Nucleic acid encoding products that provide for the desired ApoE activity in the host may also be employed. Nucleic acids of interest are those that express ApoE or active fragments thereof, as well as polypeptide analogues thereof. Such genes are known to those of skill in the art. See e.g. U.S. Pat. Nos. 5,672,685; 5,525,472; 5,473,039; 5,182,364; 5,177,189; 5,168,045; 5,116,739; the disclosures of which are herein incorporated by reference. Where nucleic acids are employed as the ApoE activity modulating agent, expression vectors may be used to introduce the gene into a target cell or tissue, e.g. adrenal cortex tissue. Such vectors generally have convenient restriction sites located near the promoter sequence to provide for the insertion of nucleic acid sequences. Transcription cassettes may be prepared comprising a transcription initiation region, the target gene or fragment thereof, and a transcriptional termination region. As mentioned above, means for controlling expression in a spatial and/or temporal manner may be included in the transcription cassette. The transcription cassettes may be introduced into a variety of vectors, e.g. plasmid; retrovirus, e.g. lentivirus; adenovirus; and the like, where the vectors are able to transiently or stably be maintained in the cells, usually for a period of at least about one day, more usually for a period of at least about several days to several weeks. The nucleic acid, e.g. gene, may be introduced into tissues or host cells by any number of routes, including viral infection, microinjection, or fusion of vesicles.

In those embodiments where it is desired to provide for decreased ApoE activity in the host, e.g. to increase adrenal steroidogenesis and/or modulate HPA activity through a decrease in ApoE activity in the host, the ApoE activity modulating agent is an agent that provides for a decrease in ApoE activity in the host. In other words, the ApoE activity modulating agent is an ApoE antagonist. The term “ApoE antagonist” is used broadly to refer to any agent that provides for decreased ApoE activity in the host. As such, ApoE antagonists include agents that provide for reduced or decreased ApoE activity in a host initially exhibiting or having an initial amount of level of ApoE activity. Any convenient agent that provides for this decrease in ApoE activity may be employed, where representative agents that may be used to provide for decreased ApoE activity in the host include: small and large molecule antagonist compounds, nucleic acids that inhibit ApoE expression, and the like. As such, small molecule compounds such as those described above that exhibit ApoE antagonist activity in ApoE. activity screening assays may be employed. Large molecule antagonist compounds of interest include protein and polypeptides, as well as fragments or analogues thereof, that decrease the endogenous ApoE activity in the host, e.g. by interfering with ApoE binding to its target(s) in the host.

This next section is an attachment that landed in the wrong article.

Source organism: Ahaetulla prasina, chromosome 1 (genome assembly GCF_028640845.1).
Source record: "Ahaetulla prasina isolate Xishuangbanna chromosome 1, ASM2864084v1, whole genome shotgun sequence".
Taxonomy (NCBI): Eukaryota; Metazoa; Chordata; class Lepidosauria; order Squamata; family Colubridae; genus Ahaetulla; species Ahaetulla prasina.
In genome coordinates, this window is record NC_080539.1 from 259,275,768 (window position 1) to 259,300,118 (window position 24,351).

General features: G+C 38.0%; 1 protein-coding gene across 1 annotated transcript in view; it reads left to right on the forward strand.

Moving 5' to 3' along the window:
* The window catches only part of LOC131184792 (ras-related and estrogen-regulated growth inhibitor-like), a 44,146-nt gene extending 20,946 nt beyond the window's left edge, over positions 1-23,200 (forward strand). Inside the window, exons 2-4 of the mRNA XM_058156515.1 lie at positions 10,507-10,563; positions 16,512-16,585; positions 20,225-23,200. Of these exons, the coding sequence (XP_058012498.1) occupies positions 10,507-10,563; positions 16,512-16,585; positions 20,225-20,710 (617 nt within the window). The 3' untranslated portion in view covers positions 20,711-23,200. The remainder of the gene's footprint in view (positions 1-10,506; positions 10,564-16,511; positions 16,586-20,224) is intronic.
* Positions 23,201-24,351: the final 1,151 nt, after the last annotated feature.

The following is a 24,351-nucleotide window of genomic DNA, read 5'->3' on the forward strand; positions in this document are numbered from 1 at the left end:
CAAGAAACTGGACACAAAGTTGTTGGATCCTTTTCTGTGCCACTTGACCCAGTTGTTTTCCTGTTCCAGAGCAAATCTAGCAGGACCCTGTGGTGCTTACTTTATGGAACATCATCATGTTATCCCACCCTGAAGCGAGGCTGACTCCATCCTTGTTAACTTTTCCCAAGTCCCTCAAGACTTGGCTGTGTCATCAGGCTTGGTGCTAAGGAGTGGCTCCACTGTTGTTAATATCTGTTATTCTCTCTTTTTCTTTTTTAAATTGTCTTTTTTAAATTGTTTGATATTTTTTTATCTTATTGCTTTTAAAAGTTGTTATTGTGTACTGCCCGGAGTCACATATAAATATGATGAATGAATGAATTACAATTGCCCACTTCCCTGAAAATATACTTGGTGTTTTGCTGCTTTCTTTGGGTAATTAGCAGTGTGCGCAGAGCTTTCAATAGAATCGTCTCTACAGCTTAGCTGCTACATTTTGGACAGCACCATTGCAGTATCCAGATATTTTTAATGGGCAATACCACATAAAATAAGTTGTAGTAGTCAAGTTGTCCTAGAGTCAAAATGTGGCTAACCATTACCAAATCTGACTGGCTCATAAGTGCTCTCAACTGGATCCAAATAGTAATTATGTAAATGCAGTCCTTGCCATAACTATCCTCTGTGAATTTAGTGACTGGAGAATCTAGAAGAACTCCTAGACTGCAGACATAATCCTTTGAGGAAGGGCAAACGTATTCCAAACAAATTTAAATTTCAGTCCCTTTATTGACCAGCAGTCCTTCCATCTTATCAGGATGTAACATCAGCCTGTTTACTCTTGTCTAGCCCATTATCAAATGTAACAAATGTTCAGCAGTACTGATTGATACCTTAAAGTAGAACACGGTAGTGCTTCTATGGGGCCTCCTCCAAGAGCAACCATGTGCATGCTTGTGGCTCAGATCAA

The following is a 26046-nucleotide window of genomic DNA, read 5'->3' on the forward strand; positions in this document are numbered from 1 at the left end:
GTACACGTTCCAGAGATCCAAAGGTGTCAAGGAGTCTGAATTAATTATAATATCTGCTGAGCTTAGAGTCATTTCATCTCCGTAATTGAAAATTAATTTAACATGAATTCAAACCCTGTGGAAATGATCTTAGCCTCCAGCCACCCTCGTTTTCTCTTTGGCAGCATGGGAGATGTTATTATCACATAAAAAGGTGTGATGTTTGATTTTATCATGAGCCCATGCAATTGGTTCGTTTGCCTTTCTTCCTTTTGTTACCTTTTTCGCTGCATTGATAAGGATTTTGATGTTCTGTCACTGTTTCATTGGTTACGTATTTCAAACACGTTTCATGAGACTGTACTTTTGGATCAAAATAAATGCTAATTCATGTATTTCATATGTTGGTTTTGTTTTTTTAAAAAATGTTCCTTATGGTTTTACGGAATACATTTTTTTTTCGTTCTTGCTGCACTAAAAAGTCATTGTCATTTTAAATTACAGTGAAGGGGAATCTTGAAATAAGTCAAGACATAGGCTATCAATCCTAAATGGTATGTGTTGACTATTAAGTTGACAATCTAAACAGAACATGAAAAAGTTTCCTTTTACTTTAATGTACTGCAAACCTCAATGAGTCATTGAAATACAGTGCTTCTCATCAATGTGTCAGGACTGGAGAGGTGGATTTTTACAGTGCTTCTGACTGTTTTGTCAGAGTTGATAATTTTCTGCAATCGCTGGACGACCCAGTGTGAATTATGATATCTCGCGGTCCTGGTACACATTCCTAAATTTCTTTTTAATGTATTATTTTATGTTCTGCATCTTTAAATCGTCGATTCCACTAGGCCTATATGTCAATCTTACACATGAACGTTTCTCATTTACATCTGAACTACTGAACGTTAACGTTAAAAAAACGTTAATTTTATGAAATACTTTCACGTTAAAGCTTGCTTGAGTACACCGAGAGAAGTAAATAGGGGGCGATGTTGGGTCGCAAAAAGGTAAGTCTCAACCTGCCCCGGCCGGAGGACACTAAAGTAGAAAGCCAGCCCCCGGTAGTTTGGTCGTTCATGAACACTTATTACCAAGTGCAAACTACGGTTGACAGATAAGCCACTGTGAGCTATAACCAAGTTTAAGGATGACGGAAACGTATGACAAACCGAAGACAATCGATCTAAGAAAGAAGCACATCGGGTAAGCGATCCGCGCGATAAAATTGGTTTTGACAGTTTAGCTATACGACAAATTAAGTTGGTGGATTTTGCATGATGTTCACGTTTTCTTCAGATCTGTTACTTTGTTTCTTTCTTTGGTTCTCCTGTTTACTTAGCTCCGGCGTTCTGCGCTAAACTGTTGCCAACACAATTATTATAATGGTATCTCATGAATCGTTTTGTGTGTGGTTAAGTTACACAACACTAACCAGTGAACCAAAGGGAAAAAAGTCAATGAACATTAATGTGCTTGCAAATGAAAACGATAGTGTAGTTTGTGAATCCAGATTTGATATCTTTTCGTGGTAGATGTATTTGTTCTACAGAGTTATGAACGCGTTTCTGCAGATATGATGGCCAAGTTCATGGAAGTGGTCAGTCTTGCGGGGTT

Nucleic acids of interest for use in providing for decreased ApoE activity in the host include antisense molecules. Antisense molecules may be produced by expression of all or a part of the target gene sequence in an appropriate vector, where the transcriptional initiation is oriented such that an antisense strand is produced as an RNA molecule. Alternatively, the antisense molecule is a synthetic oligonucleotide. Antisense oligonucleotides will generally be at least about 7, usually at least about 12, more usually at least about 20 nucleotides in length, and not more than about 500, usually not more than about 50, more usually not more than about 35 nucleotides in length, where the length is governed by efficiency of inhibition, specificity, including absence of cross-reactivity, and the like. It has been found that short oligonucleotides, of from 7 to 8 bases in length, can be strong and selective inhibitors of gene expression (see Wagner et al. (1996), Nature Biotechnol. 14:840-844).